2). If you want to be at a excellent level; you have to be excellent all of the time. It’s a way of life.

3). The Process – loving the daily grind and putting the puzzle together. The successes and setbacks are all a part of the journey.

4). Everybody wants to be the beast but not everybody wants to do what the beasts do.

5). With patience you have to be impatient but you can’t get frustrated. Ask yourself: “why am I not playing and what can I do differently?”

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October Newsletter for Coaches, Players & Parents

The October newsletter features an article giving tips on game day preparations & routines to help every freshmen athlete build good habits.  This edition features offensive breakdown shooting drills to use with your team on The Gun from 2018 National Champion Head Coach, Muffet McGraw of Notre Dame Women’s Basketball. Read articles on how Kemba Walker has evolved as a player & how the winningest college football coach of all-time built his philosophy based on “winning with no.” Lastly, learn from UNC Women’s Soccer Coach, Anson Dorrance, on his competitive cauldron that he developed by studying Coach Dean Smith & has helped produce 22 National Championships.

Click the link below to read our October Coaches Newsletter.

Just Hoops October Newsletter

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Nick Kellogg – Insight from former Bobcat & current Pro

Nick Kellogg, former Columbus standout at St Francis DeSales High School, is currently playing professionally in France for Chorale Roanne Basket. Kellogg is contributing 8.0 PPG, 2.2 RPG, & shooting 92% at the FT line for his team which currently has a 12-4 record. He ended his successful playing career for Ohio University as the all-time record holder in the Mid-American Conference for career 3-point shots made. Just Hoops is very fortunate to have Nick work with our athletes for 1 on 1 personal training’s, clinics & team workouts throughout his off-season.

What advice would you give to younger players: Play for what you can give the game, not the other way around. Too many times guys play the game for the wrong reasons and it translates to the court at some point. If you’re playing for what you think the game can give you, then you are doing it wrong. Learn the game and the fundamentals and play for the love of it. The extra stuff is fine but if that is your sole motivation then you won’t make it very far.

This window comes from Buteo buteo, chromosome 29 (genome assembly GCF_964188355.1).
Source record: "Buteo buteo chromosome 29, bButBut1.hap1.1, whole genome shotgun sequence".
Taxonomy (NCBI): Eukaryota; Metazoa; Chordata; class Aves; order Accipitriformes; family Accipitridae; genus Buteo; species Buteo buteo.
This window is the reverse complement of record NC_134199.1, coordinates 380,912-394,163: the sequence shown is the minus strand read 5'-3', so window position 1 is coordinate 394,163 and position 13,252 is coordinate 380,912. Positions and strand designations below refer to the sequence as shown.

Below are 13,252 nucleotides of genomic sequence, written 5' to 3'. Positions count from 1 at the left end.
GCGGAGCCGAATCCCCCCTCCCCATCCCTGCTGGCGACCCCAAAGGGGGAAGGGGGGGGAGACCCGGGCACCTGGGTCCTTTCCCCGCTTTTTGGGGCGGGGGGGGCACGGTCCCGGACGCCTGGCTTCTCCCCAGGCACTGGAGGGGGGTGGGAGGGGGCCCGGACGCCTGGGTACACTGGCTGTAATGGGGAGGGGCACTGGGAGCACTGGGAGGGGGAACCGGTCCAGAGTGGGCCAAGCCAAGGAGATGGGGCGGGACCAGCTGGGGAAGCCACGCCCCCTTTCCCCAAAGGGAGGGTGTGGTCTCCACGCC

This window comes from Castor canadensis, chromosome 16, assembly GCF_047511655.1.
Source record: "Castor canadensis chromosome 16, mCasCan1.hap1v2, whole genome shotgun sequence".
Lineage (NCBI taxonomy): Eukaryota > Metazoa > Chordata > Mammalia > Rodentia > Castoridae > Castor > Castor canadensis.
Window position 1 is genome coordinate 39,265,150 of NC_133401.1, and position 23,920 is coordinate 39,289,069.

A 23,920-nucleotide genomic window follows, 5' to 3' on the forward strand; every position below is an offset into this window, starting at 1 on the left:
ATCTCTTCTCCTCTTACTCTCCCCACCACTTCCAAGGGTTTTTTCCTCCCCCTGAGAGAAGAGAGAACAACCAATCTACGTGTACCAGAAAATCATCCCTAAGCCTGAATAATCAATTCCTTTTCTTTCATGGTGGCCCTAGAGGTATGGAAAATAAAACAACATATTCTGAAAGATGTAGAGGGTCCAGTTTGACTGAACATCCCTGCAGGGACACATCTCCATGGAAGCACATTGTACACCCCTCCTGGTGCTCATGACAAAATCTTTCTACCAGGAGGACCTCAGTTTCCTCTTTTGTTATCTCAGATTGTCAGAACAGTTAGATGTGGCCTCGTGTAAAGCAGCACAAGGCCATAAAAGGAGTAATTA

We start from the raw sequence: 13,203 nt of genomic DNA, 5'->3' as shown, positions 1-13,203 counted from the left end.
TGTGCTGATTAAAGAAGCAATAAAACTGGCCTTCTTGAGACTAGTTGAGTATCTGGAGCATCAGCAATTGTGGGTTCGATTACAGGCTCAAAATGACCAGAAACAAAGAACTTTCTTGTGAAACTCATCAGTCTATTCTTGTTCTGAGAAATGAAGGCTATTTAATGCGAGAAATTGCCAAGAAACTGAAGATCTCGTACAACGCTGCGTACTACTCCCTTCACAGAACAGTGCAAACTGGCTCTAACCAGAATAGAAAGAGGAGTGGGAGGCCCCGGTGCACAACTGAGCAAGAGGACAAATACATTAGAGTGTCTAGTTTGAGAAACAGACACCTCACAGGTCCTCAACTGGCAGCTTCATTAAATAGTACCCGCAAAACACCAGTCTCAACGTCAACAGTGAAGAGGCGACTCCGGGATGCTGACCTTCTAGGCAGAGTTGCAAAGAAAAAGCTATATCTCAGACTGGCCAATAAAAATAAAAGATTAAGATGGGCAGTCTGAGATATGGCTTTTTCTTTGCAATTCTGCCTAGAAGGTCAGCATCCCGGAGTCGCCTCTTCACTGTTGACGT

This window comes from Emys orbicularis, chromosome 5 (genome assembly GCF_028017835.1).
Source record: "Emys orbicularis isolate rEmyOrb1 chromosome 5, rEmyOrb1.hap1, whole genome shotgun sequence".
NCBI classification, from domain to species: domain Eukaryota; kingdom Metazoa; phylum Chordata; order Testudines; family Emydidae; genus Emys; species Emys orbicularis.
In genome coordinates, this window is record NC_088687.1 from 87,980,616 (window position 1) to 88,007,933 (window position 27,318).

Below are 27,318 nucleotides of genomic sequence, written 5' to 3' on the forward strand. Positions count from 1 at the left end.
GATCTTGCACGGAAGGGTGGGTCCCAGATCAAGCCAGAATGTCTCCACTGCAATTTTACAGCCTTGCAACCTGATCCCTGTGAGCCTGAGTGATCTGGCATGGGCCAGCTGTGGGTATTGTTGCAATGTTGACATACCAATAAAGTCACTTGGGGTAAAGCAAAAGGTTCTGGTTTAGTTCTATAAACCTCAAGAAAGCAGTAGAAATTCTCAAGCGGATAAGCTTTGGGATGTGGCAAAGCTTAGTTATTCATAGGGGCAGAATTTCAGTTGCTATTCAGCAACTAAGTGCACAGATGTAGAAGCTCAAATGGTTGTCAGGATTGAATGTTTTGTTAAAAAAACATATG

What is your favorite quote that translates to basketball & life: “Fair is not equal.” This was a quote told to me by my pops. It’s applicable to all facets of life. Sports, the workplace, relationships you name it. Fair is not always equal. Fair playing time for two players on a team doesn’t necessarily mean the same amount of minutes. Fair pay for two employees doesn’t necessarily equate to the same dollar amount. You’ll save yourself some trouble if this is something you grasp early in life. You can’t worry about what you think is fair or unfair in regards to someone else.

Most memorable highlight from your playing career at DeSales: Getting the opportunity to play Varsity my freshman year with my older brother, Alex. It was one of the best teams in school history. We made it to the state semi-final game before losing to Dayton Dunbar. Dunbar went on to win the championship but the experience was something I’ll never forget.

What was the biggest adjustment for you on the court when you began your freshman year at OU: Understanding that you aren’t the “man” anymore. Everyone playing at the division 1 level on your respective team was typically the “man” at their respective high schools. So you’re coming into an environment with a lot of talent and you have to adjust your mindset and attitude accordingly or you’re setting yourself up for failure.

What are you most proud of during your career at Ohio University: Being a part of arguably the best team in school history, and reaching the 3rd round of the NCAA (Sweet 16).

What is your mindset when you go to the gym to work on your game: Be a “get from guy”, not a “get through” guy. “Get through” guys go to workouts and simply make sure they get through it. They do the drills at a good pace to finish the workout. “Get guys” have a different level of intensity and work to get something FROM the workout. Regardless of how small, those are the guys that improve the fastest because they pick something to focus on in every workout that they will take FROM each workout.

How can players use Just Hoops to improve their game: Just Hoops is a great place for kids to work on specific parts of their game. It gives them the opportunity to get a lot of shooting repetition in as well as challenging ball handling workouts. I believe the 1 on 1 training provides kids with another unique option to improve their skills and learn from coaches who are knowledgeable and experienced in the game of basketball.

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Why Do You Coach?

Coaches have one of the most powerful platforms in young people’s lives. For many athletes a coach will serve as a mentor, teacher, friend and counselor. The coaching profession gives individuals endless opportunities to influence, empower and inspire others. One coach can impact more young people in a year than most people are afforded in a lifetime. Every coach must remind themselves that with “great power comes great responsibility.” You give your players memories, for better or for worse, that stay with them until the day they die.